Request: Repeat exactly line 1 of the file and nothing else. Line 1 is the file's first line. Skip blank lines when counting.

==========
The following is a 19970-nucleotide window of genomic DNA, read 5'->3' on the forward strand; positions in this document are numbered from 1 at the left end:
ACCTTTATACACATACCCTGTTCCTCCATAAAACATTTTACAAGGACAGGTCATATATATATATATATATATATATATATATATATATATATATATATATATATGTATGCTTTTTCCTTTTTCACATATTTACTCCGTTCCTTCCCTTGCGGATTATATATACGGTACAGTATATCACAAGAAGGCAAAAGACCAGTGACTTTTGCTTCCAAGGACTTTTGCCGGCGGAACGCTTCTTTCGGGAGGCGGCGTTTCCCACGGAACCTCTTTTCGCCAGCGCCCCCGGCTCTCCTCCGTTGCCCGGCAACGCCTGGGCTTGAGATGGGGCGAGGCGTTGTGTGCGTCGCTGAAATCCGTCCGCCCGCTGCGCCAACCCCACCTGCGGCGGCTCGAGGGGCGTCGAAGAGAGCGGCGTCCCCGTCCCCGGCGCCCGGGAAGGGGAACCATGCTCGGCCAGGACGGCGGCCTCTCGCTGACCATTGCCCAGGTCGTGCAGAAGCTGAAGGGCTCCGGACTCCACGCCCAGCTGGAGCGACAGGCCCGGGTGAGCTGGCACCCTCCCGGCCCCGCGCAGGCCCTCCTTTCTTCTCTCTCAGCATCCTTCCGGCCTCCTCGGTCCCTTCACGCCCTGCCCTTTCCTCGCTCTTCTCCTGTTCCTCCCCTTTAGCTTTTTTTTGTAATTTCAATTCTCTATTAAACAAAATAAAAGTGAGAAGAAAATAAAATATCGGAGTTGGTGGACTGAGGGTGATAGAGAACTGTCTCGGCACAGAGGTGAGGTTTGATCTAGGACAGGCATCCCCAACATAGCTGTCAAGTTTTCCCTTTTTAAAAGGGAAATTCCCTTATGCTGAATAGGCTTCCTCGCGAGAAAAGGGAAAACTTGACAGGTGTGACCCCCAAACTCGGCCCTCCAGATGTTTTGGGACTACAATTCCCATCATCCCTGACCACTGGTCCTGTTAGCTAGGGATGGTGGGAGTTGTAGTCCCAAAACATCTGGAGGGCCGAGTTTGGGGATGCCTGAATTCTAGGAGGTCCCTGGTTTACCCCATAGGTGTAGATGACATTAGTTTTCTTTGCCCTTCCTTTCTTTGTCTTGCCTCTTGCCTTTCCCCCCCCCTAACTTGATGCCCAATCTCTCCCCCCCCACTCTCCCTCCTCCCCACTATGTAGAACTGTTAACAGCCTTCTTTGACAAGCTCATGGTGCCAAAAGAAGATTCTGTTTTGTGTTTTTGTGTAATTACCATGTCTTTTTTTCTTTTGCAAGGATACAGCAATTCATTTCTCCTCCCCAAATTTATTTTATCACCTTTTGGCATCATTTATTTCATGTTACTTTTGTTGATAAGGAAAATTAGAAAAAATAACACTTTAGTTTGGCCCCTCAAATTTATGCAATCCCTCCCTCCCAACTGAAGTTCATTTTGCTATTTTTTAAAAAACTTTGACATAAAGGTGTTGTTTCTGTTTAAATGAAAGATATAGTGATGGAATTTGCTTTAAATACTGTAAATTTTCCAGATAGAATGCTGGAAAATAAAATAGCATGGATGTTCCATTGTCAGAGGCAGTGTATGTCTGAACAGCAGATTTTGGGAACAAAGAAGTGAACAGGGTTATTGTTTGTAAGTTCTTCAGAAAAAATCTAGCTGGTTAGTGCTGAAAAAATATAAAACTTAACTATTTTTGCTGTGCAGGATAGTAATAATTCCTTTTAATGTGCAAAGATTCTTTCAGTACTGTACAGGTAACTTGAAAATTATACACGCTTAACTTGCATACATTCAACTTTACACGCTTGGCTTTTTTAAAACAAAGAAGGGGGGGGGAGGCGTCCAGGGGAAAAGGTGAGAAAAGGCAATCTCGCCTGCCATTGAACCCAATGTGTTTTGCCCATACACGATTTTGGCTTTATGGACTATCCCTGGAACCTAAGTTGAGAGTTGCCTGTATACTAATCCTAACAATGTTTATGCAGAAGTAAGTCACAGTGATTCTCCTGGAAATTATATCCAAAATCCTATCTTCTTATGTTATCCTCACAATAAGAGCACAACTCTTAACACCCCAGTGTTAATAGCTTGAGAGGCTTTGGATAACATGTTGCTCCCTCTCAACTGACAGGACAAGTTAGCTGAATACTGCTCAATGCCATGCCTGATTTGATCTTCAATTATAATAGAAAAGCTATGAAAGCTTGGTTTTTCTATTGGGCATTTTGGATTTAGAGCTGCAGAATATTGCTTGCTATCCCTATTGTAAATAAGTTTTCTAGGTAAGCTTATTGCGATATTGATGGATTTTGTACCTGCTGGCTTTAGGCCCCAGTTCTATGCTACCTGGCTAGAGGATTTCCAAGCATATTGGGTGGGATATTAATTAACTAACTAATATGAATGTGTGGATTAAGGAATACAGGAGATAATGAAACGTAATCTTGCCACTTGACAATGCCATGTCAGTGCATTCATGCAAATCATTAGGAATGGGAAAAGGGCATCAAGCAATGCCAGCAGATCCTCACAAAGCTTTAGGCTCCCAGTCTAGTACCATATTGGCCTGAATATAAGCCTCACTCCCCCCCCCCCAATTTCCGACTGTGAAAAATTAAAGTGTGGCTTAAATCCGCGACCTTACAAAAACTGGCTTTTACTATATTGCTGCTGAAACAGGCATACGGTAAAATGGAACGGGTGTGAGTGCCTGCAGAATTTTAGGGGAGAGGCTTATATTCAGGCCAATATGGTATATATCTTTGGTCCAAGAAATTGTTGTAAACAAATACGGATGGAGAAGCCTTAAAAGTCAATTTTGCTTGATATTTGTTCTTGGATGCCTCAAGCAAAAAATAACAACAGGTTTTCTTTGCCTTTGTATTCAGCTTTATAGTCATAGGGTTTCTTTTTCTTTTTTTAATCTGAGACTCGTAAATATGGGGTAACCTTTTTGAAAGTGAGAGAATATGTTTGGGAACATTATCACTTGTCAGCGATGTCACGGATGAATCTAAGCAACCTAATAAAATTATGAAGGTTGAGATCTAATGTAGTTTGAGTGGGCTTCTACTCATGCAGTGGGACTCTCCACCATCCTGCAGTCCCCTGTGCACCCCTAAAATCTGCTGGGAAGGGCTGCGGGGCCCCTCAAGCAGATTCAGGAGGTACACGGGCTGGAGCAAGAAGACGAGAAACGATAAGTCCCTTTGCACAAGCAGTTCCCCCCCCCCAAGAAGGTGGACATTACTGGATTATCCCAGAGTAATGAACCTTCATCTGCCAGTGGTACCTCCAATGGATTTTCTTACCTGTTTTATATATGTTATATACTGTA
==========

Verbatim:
The following is a 19970-nucleotide window of genomic DNA, read 5'->3' on the forward strand; positions in this document are numbered from 1 at the left end: